What exactly do you think they're going to say?
How do you think they'll spin it?
Phil's isn't big enough to have specially formulated grease made exclusively for them, but anybody can put their name on a cheap tube and sell it at a profit.

Quote:
Originally Posted by Jobst Brandt
From: (Jobst Brandt)
Newsgroups: rec.bicycles.tech
Subject: Re: Grease! (Non Olivia Newton-John type)
Date: 12 Feb 1998 02:35:02 GMT

Carl J Gonzalez writes:

> Auto grease, commonly called "cup grease", in it's purest form is
> oil and soap. So, when water is introduced, the soap breaks down
> and the oil runs out. The gel binder in Phil's and other modern
> type grease tends wo ward off the separation. Grease, like Phil's
> hangs in pretty tough, in my view.

Although lubrication engineers refer to the matrix in which oil is
suspended in a grease as soap, is not hand washing soap but a compound
that chemically has a soap structure. It is not soap. Phil Wood
grease is just grease and has no magic qualities greater than its
color. It is no more tenacious than other automotive greases of the
same consistency.


Automotive wheel bearing grease is an excellent lubricant for all the
bearings in a bicycle. (Marine Trailer Bearing Grease has the added benefit of being waterproof just like "Phil's") A one pound can costs about as much as a small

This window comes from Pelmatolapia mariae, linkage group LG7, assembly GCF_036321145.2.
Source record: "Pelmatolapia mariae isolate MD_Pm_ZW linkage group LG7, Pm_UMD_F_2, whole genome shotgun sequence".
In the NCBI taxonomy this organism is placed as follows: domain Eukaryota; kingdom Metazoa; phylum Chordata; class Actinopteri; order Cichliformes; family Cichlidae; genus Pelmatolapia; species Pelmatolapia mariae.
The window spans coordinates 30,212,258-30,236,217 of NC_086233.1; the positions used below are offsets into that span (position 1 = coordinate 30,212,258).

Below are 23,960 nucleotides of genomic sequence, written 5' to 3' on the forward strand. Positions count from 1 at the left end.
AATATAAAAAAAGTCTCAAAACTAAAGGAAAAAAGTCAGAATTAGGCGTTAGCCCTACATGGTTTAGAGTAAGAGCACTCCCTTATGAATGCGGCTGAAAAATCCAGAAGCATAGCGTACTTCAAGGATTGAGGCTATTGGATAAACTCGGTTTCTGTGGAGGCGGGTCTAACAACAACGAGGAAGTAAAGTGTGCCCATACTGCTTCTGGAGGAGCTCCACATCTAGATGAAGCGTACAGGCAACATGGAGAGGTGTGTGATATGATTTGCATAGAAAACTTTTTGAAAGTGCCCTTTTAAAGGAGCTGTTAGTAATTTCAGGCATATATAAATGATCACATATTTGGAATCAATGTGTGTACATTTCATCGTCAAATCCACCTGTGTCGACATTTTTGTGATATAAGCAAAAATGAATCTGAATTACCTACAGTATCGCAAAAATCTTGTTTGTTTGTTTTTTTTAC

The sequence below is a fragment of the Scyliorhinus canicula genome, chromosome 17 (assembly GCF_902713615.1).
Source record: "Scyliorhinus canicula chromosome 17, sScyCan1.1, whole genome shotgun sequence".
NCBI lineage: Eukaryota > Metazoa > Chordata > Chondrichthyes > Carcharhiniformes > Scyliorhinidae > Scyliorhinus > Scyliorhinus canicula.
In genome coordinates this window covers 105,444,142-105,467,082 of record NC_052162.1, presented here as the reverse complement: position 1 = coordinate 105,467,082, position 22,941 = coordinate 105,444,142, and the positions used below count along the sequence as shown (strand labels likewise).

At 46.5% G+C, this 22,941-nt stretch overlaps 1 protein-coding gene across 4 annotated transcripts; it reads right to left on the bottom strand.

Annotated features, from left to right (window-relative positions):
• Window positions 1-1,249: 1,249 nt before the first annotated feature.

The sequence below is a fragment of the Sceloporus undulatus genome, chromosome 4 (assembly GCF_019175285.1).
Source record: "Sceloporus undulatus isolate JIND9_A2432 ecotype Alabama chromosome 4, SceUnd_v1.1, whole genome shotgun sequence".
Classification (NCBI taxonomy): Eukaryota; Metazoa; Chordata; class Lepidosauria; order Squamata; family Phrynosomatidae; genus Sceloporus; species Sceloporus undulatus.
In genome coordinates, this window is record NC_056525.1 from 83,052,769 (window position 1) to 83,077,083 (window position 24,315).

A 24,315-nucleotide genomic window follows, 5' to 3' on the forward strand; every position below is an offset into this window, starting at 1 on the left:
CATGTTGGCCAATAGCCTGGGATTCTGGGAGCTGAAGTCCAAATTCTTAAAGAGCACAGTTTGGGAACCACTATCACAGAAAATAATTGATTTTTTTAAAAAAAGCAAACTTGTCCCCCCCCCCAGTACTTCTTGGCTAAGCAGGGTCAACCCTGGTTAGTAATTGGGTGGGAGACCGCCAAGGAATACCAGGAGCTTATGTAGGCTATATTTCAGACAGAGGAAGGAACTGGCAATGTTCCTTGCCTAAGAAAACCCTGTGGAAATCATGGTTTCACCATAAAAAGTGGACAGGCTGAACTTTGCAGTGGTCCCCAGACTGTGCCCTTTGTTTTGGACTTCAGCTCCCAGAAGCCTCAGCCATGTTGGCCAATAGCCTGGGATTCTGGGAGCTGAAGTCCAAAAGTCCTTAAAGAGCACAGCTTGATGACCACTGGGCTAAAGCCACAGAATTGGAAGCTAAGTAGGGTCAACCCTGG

tube of "bicycle" grease. However, because it is not liquid it can't
enter a chain. The 'soap' in which the oil is suspended does not
soften like lard when heated, it largely retains its consistency until
it breaks down and flows. Most greases do not return to their
original state when cooled, so you can't reasonably lubricate a chain
by heating a grease.

Jobst Brandt
Now Mr. Brandt has been doing this a lot longer than most of us here and I tend to believe him a lot more than some customer service flunky paid to make the company look good.

Now if you want to continue paying for boutique brand name grease by all means do so. I'll stick with my $3 a pound Trailer Bearing Grease and you can have your $5 for three ounce tubes.
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Old 10-08-05, 06:19 AM   #24
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White grease is ****, Its forumlated to work at higher temperatures and speeds. The best lube ive found for loose ball hubs is MotorX, or super lube. Both are very good. Marine crank case grease works really well to.
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Old 10-08-05, 03:47 PM   #25
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Raiyn; I'm not trying to start a flame war with you. I thought, and still do though perhaps incorrectly, that marine trailer grease was thicker, or heavier weight if you like, then standard grease; "IF" this is the case then that heavier grease can damage smaller more fragile bearings...or if not damage the bearings, put more friction on the bearings thus the hub will not rotate as freely. I know and knew what Mr Brandt said in that article because I read it about 3 years ago and again before I responded to you on this subject; but that doesn't mean that everything Brandt says about anything bike related is 100% gospel truth, it just means that it works for him. If everyone listen to Brandt we all would be riding steel bikes with 36 spoke rims riding on Avocet tires and eating Medjool Dates on rides...hmm, well maybe he is right!